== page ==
Spot rates on the truckload market have fallen below 2021 levels in California, but some trucking executives believe a rebound is on the horizon once China’s COVID-19 lockdowns end and vessels begin to descend on the West Coast this summer.
Cargo that was front-loaded to avoid potential terminal disruption linked to West Coast labor talks could also help boost spot rates, as can new clean air regulations in California that could cut truck capacity by the end of the year.
While spot market rates reached record highs last year, the market has significantly cooled since the peak of $4.37 per mile last November, according to JOC’s Shipper Truckload Spot Rate Index.
Rates have fallen for five consecutive months, ending April at $3.24 per mile, down 3.3 percent from April 2021. In Los Angeles, shippers paid an average of $3.15 per mile last month, 5.5 percent lower year over year, and down from the peak of $4.27 last November.
The spot market may seem sluggish, but there are several reasons to think a freight recession isn’t imminent in California. Contract rates were more than 20 percent higher last month compared with April 2021, according to DAT’s data, and were flat to slightly up month over month.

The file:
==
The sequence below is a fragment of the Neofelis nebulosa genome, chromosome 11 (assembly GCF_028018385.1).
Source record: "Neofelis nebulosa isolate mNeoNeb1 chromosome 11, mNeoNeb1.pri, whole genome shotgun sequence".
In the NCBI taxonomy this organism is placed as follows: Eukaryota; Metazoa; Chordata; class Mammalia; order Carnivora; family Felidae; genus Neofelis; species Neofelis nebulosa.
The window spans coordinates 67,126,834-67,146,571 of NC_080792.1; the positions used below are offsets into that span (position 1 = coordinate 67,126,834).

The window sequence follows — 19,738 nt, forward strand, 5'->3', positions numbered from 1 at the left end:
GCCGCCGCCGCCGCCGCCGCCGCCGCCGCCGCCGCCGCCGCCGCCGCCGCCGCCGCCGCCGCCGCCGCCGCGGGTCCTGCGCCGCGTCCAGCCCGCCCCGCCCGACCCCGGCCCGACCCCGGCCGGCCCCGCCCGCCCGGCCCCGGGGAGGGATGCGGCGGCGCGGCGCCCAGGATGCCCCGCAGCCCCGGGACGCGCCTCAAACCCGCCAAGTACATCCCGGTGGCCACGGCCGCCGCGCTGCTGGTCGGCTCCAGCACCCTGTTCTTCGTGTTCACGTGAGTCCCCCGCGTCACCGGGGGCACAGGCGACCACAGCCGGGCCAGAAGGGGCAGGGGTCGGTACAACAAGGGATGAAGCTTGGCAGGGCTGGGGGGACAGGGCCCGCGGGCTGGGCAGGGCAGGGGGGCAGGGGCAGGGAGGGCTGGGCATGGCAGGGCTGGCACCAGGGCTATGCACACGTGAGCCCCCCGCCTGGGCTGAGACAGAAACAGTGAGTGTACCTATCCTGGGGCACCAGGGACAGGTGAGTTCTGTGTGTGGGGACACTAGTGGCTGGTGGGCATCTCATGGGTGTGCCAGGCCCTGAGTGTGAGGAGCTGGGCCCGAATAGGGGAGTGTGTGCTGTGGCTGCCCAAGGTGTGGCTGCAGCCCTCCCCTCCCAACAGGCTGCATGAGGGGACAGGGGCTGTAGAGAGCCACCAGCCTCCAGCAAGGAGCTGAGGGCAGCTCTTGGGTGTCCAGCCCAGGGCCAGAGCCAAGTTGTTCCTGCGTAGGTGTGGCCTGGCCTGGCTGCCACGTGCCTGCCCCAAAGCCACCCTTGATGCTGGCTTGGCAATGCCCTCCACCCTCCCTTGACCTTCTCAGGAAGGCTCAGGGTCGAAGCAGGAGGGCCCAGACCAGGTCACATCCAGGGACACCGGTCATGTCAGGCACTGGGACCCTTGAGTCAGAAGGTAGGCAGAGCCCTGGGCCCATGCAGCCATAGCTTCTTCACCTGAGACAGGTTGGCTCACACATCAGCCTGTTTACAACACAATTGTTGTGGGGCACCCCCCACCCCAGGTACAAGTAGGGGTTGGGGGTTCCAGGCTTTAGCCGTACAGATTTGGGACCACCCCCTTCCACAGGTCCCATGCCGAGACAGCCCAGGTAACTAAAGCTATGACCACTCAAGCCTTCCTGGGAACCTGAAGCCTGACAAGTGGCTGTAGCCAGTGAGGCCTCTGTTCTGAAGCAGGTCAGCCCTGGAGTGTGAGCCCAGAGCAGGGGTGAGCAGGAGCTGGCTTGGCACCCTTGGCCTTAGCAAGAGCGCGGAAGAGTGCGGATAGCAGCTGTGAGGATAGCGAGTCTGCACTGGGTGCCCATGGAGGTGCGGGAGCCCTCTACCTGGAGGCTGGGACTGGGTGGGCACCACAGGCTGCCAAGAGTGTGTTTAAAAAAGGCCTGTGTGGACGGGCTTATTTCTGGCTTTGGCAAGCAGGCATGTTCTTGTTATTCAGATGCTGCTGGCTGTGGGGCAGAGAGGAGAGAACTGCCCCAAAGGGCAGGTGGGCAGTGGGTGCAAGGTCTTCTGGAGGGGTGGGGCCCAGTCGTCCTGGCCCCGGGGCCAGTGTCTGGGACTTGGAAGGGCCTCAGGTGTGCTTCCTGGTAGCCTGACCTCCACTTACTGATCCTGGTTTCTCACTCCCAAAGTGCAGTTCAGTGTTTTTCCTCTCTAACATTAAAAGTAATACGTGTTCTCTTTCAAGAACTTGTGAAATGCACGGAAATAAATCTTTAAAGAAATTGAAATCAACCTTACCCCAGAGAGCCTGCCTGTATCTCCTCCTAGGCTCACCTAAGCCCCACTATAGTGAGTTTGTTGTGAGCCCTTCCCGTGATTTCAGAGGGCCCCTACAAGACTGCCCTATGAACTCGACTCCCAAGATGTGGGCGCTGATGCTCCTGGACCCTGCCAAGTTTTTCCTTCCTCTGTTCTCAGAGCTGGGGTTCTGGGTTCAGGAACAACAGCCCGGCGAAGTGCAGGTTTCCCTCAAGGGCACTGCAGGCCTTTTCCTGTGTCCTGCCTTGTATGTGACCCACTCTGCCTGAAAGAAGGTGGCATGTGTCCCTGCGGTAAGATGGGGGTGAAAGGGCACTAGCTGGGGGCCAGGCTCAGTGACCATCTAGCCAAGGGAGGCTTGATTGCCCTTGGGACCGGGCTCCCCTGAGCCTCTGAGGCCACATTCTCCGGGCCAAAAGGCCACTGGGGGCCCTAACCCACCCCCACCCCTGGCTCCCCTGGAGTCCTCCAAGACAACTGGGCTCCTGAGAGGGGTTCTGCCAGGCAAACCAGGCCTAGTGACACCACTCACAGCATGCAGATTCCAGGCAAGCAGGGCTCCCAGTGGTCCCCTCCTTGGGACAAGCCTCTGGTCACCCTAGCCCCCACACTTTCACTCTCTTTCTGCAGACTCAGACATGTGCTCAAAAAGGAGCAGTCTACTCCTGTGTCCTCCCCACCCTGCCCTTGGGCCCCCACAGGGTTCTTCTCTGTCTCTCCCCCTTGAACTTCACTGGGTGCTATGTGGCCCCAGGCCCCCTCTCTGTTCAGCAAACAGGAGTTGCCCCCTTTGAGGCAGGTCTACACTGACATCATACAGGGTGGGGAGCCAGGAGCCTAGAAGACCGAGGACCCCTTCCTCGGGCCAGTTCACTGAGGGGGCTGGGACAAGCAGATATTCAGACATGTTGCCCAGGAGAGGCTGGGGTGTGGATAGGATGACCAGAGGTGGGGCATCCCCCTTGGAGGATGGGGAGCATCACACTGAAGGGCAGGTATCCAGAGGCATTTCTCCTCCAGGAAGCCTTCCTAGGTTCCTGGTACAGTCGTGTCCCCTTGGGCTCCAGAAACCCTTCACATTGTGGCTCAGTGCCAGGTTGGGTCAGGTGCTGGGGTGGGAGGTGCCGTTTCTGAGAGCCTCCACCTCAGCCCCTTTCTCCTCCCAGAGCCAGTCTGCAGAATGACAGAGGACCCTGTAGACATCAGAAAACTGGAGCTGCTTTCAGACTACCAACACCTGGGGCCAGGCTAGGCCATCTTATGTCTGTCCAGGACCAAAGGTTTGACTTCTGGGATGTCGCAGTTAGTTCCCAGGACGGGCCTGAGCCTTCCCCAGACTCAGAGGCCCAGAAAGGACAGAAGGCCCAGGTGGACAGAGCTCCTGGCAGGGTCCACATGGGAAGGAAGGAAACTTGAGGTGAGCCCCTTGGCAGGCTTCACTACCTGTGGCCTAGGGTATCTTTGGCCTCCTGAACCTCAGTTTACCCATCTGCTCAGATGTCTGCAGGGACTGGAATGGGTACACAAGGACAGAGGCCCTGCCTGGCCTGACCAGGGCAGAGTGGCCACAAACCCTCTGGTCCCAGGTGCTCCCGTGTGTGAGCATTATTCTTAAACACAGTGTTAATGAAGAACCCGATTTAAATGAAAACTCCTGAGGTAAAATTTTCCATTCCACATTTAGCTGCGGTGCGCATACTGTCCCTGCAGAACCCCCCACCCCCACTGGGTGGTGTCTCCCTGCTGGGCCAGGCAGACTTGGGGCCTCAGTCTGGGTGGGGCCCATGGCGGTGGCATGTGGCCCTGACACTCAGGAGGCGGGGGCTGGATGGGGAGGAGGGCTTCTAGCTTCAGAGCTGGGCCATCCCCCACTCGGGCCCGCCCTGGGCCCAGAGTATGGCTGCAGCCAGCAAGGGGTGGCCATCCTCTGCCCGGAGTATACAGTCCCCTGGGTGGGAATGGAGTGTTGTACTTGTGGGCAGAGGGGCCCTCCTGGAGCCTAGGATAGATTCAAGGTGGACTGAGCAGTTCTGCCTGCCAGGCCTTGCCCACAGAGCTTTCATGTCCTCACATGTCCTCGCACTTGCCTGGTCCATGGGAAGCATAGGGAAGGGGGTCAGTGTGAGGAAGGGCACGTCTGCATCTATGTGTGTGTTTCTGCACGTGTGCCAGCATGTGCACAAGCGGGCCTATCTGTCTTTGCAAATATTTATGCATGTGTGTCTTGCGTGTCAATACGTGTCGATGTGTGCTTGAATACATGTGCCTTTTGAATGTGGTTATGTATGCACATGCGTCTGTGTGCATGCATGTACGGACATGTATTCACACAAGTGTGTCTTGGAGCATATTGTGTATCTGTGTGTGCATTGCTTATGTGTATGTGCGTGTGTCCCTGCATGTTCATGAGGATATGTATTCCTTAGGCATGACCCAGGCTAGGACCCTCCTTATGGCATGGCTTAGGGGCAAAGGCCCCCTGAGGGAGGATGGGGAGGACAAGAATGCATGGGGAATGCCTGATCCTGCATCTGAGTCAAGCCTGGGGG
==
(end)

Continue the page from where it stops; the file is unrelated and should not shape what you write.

Dave Jackson, CEO of Knight-Swift Transportation, said higher volumes will land at the ports of Los Angeles and Long Beach in the next few months, feeding more freight into the contract and spot truckload markets.
“You have three big things that are all going to happen in the back half of this year, including a flotilla of vessels outside China that we're waiting on coming to the United States,” Jackson told JOC.com.
“Then, the ports are just beginning labor negotiations and a lot of shippers are nervous about that and California put in a regulation that drivers must operate a 2010 truck or newer before January 1, 2023 as part of its clean air policies,” Jackson added. “It's estimated there are 8,000 drayage trucks in California right now that are not compliant ...”
Trucking companies have struggled to secure new tractors and trailers because manufacturers are hitting snags in production, including a shortage of raw materials and subcomponents. Many of the components on tractors and trailers are also necessary for chassis, such as air tanks, axles, and tires.
As port truckers struggle to buy California-compliant trucks, Jackson believes front-loaded cargo will pump additional demand into the state’s trucking market. In addition to the arrival of post-lockdown China volumes, ocean carriers have said shippers are front-loading cargo to get ahead of any possible labor disruption on the West Coast.
“What I suppose will happen is all that freight will hit in California, and some of that stuff isn't urgent and some of that stuff is crazy urgent,” Jackson said. “If it’s pretty urgent to you when it comes in ... you're going to pay to move it. So, it all just depends on how urgently those goods are needed. And it's hard to imagine that they're not fairly urgent for shippers.”